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While it may seem daunting to move or travel to a new place and maintain a sustainable lifestyle when you don't have personal and cultural resources at your fingertips, there are several ways that you can practice sustainability while travelling and living abroad.


The first step to environmentally-friendly travel is in your pre-trip planning. When purchasing any last minute items that you may need for travelling/living abroad, consider sustainable options. Purchase a reusable water bottle that you can fill up on the go - this will save you money and keep disposable plastic bottles out of the world's landfills. There is a neat article about how to choose the right sustainable water bottle here. When filling up your suitcase, try to pack as light as possible - the lighter the airplane is, the less fuel burned and the better of the environment is.

Getting There

When picking your flight, you can use a variety of online resources to calculate your carbon footprint and then choose the least impactful flight (Try myclimate, terrapass, or webflyer). While it is difficult to cut out a flight to your chosen destination, it is at least something to be aware of the impact your travel can have on the environment. When you get to your chosen destination, consider taking trains or buses to get to your accommodation, as these provide energy efficient options. As a plus, trains and buses will often take you directly into the city centre, right where the action and sights are. This ultimately cuts out travel time and potential emissions.

Everyday Abroad

While living abroad, take the time to research ways in which you can live most environmentally friendly in your temporary home. If you can, buy local and in-season foods from local markets. Walk to the grocery store or around the city - not only will you get great exercise, you will see the city from a great and personal angle. For longer distances, consider purchasing a second-hand bicycle to travel to and from work or school. You will likely never find yourself caught in traffic and will again be able to enjoy the city from a new level.

Living abroad, you won't have access to your reusable container cupboard, but you can make use of the packaging from the items you will likely be purchasing. Be sure to reuse food containers - that yogurt container you finished off this morning at breakfast would make a great container to transport your lunch to school or work in. Likewise, margarine and jam jars are great for holding leftovers for tomorrow's dinner.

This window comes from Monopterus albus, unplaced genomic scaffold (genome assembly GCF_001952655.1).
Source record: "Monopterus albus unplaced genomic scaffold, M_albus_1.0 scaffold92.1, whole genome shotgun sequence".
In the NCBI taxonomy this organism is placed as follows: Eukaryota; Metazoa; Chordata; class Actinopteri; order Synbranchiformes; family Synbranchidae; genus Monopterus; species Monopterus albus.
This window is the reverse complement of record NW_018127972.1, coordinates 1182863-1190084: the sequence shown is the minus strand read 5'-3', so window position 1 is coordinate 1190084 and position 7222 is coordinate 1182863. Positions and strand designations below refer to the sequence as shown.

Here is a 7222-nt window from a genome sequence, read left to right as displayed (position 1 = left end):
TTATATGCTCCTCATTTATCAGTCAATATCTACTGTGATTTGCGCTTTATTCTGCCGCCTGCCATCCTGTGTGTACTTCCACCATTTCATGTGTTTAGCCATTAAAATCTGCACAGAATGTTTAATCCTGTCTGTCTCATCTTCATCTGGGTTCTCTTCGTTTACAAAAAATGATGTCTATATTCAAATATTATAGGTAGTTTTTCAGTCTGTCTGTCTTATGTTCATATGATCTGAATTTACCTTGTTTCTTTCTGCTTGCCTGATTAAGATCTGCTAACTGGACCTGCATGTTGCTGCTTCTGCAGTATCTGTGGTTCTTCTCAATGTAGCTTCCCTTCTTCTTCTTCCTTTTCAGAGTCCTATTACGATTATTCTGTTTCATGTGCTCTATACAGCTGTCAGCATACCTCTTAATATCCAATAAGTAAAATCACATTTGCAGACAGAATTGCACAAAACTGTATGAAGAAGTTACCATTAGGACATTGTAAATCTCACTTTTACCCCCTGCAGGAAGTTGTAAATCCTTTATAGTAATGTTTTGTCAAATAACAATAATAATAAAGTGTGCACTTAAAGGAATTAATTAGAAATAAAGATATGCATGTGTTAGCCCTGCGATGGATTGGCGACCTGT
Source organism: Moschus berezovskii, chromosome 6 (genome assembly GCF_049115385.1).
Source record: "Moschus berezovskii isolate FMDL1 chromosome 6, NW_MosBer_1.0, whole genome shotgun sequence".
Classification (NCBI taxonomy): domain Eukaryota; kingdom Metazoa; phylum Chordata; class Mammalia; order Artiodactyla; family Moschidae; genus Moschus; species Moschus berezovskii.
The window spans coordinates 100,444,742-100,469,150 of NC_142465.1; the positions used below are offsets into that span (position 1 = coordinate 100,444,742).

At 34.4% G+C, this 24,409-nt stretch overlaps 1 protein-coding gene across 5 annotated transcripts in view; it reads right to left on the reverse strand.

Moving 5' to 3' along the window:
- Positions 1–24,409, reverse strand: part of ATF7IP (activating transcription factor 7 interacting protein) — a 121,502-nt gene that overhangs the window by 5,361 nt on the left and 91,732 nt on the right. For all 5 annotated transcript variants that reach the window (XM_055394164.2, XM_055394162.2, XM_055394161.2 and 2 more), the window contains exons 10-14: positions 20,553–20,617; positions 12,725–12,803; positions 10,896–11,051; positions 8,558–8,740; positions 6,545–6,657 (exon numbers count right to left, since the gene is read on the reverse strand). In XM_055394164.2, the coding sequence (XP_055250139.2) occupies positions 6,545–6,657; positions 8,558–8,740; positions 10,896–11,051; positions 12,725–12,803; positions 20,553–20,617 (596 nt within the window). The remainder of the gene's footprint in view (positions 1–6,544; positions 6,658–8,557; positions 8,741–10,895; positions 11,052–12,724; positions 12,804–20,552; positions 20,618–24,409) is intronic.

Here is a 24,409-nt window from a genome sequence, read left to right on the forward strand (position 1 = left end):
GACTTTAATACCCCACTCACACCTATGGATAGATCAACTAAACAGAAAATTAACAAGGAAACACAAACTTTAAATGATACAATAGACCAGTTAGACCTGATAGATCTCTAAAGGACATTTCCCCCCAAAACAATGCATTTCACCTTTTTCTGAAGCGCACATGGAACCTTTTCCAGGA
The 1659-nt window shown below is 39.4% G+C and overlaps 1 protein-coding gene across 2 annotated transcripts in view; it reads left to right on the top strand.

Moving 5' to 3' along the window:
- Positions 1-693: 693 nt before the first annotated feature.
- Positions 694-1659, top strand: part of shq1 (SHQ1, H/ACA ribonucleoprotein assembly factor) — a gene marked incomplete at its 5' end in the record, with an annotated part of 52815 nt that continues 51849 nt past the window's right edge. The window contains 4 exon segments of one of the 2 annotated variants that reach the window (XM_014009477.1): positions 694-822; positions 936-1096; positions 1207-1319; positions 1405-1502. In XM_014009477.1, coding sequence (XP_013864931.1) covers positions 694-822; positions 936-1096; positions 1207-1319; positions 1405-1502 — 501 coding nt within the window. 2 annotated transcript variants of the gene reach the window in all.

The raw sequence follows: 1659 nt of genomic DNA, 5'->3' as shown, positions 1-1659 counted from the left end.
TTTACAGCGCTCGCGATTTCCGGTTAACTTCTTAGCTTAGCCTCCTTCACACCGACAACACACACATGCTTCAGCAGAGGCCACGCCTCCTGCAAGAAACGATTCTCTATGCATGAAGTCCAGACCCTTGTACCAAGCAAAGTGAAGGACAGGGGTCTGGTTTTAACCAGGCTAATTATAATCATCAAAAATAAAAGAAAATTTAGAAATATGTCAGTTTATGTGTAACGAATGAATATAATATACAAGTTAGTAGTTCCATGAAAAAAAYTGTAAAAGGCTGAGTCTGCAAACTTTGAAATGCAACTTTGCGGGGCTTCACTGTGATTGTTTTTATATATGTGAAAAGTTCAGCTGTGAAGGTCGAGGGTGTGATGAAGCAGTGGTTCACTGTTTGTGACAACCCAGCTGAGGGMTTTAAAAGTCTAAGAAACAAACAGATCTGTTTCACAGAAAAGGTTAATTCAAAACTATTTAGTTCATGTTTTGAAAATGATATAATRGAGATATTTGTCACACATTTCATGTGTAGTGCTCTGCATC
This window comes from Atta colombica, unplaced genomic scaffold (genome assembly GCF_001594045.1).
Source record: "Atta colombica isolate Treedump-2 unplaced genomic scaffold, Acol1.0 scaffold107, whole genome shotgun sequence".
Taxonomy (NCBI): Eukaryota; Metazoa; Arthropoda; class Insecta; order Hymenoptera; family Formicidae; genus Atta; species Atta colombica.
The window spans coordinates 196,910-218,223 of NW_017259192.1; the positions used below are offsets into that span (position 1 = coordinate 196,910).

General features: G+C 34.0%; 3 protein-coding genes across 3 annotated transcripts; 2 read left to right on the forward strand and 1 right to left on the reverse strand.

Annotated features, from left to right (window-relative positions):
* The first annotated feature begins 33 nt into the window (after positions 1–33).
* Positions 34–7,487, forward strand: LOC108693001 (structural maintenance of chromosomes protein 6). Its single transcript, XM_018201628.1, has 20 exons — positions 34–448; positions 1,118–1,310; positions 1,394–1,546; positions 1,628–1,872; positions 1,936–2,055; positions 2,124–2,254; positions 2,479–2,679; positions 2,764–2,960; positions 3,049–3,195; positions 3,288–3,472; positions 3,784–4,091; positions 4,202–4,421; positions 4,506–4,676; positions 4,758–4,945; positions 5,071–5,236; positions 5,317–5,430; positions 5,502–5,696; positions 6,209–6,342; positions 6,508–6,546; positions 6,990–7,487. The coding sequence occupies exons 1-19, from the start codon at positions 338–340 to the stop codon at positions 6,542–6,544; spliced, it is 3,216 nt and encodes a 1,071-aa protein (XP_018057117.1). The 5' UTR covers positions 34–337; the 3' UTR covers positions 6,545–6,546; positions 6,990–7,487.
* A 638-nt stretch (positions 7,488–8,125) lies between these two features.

Green Sightseeing

Rather than picking up a hard copy of a guide book, which will add weight to your luggage, consider purchasing a paper-free guidebook to view on your smart phone or at a local internet café. Talk to locals or ask for advice at the reception desk of your accommodation to find out the best places to visit and see and how to get there. If you pick up city maps, be sure to keep them as a souvenir or find a place to recycle them.

If you can't walk to a location, take public transit instead of a taxi. Or, if you are feeling lively, rent a bicycle and use your own power to get yourself there! These options are more cost effective AND better for the environment.

Adapt your Green Philosophy

Just because you are living in a new city and country, does not mean that you should forfeit all environmental knowledge you have and live wastefully. The great thing about living abroad is that you get to see social issues from a different perspective. Your new city might be great at providing local food options at great prices, but you might be hard-pressed to find a recycling bin in a public location. Then again, in other parts of the world, you will find more people on bicycles than cars! It can be really eye-opening to find out what different cultures view as more or less important in the world of sustainability. Considering sustainability from an alternative angle really puts your own culture into perspective - you may come away with new ideas on how to live sustainably back home.

What else?

If you would like to read further about how you can make your travels greener, visit the following websites for more information:

SFU Co-op Student
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Dec 16, 2012

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